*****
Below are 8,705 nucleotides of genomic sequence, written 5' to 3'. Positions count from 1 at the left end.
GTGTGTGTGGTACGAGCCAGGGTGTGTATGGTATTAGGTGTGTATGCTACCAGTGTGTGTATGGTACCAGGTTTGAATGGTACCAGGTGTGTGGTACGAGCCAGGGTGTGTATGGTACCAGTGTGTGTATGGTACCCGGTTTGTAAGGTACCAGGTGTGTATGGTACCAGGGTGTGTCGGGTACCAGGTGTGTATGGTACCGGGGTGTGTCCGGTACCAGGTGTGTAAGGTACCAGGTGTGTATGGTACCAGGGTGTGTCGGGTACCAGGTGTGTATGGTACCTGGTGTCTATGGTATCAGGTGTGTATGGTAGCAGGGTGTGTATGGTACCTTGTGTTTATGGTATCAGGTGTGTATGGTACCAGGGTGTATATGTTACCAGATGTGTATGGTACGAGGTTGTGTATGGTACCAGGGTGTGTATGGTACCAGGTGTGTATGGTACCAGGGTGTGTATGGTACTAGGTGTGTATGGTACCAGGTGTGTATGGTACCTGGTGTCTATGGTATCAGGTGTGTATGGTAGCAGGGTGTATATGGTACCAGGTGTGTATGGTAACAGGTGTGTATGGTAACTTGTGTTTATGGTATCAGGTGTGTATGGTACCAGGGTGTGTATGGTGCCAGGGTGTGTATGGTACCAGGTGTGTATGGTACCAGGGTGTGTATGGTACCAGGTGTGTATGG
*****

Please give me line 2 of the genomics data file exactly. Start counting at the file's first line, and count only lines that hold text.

GTGTGTGTGGTACGAGCCAGGGTGTGTATGGTATTAGGTGTGTATGCTACCAGTGTGTGTATGGTACCAGGTTTGAATGGTACCAGGTGTGTGGTACGAGCCAGGGTGTGTATGGTACCAGTGTGTGTATGGTACCCGGTTTGTAAGGTACCAGGTGTGTATGGTACCAGGGTGTGTCGGGTACCAGGTGTGTATGGTACCGGGGTGTGTCCGGTACCAGGTGTGTAAGGTACCAGGTGTGTATGGTACCAGGGTGTGTCGGGTACCAGGTGTGTATGGTACCTGGTGTCTATGGTATCAGGTGTGTATGGTAGCAGGGTGTGTATGGTACCTTGTGTTTATGGTATCAGGTGTGTATGGTACCAGGGTGTATATGTTACCAGATGTGTATGGTACGAGGTTGTGTATGGTACCAGGGTGTGTATGGTACCAGGTGTGTATGGTACCAGGGTGTGTATGGTACTAGGTGTGTATGGTACCAGGTGTGTATGGTACCTGGTGTCTATGGTATCAGGTGTGTATGGTAGCAGGGTGTATATGGTACCAGGTGTGTATGGTAACAGGTGTGTATGGTAACTTGTGTTTATGGTATCAGGTGTGTATGGTACCAGGGTGTGTATGGTGCCAGGGTGTGTATGGTACCAGGTGTGTATGGTACCAGGGTGTGTATGGTACCAGGTGTGTATGG